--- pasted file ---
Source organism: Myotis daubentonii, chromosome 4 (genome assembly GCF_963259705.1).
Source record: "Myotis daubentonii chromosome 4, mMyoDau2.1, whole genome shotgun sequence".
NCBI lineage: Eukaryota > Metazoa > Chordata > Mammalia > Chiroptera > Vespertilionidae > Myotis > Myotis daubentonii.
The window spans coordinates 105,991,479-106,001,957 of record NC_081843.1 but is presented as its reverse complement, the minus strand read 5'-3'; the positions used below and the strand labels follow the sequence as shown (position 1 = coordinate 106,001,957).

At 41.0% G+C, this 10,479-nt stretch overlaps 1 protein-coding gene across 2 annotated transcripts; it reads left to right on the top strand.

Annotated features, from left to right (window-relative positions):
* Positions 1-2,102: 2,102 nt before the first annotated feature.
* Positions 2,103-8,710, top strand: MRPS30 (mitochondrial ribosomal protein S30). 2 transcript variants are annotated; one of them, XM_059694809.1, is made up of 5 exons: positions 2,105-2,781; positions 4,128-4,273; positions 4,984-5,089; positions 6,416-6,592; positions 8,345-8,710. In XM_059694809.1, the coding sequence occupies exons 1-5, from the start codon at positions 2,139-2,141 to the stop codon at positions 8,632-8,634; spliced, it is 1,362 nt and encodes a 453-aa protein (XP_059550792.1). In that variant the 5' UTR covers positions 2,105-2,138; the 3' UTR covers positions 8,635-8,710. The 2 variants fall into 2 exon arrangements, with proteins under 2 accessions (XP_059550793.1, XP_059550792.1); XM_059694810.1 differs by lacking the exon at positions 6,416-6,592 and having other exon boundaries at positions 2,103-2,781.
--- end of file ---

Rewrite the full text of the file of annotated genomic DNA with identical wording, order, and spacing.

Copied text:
Source organism: Myotis daubentonii, chromosome 4 (genome assembly GCF_963259705.1).
Source record: "Myotis daubentonii chromosome 4, mMyoDau2.1, whole genome shotgun sequence".
NCBI lineage: Eukaryota > Metazoa > Chordata > Mammalia > Chiroptera > Vespertilionidae > Myotis > Myotis daubentonii.
The window spans coordinates 105,991,479-106,001,957 of record NC_081843.1 but is presented as its reverse complement, the minus strand read 5'-3'; the positions used below and the strand labels follow the sequence as shown (position 1 = coordinate 106,001,957).

At 41.0% G+C, this 10,479-nt stretch overlaps 1 protein-coding gene across 2 annotated transcripts; it reads left to right on the top strand.

Annotated features, from left to right (window-relative positions):
* Positions 1-2,102: 2,102 nt before the first annotated feature.
* Positions 2,103-8,710, top strand: MRPS30 (mitochondrial ribosomal protein S30). 2 transcript variants are annotated; one of them, XM_059694809.1, is made up of 5 exons: positions 2,105-2,781; positions 4,128-4,273; positions 4,984-5,089; positions 6,416-6,592; positions 8,345-8,710. In XM_059694809.1, the coding sequence occupies exons 1-5, from the start codon at positions 2,139-2,141 to the stop codon at positions 8,632-8,634; spliced, it is 1,362 nt and encodes a 453-aa protein (XP_059550792.1). In that variant the 5' UTR covers positions 2,105-2,138; the 3' UTR covers positions 8,635-8,710. The 2 variants fall into 2 exon arrangements, with proteins under 2 accessions (XP_059550793.1, XP_059550792.1); XM_059694810.1 differs by lacking the exon at positions 6,416-6,592 and having other exon boundaries at positions 2,103-2,781.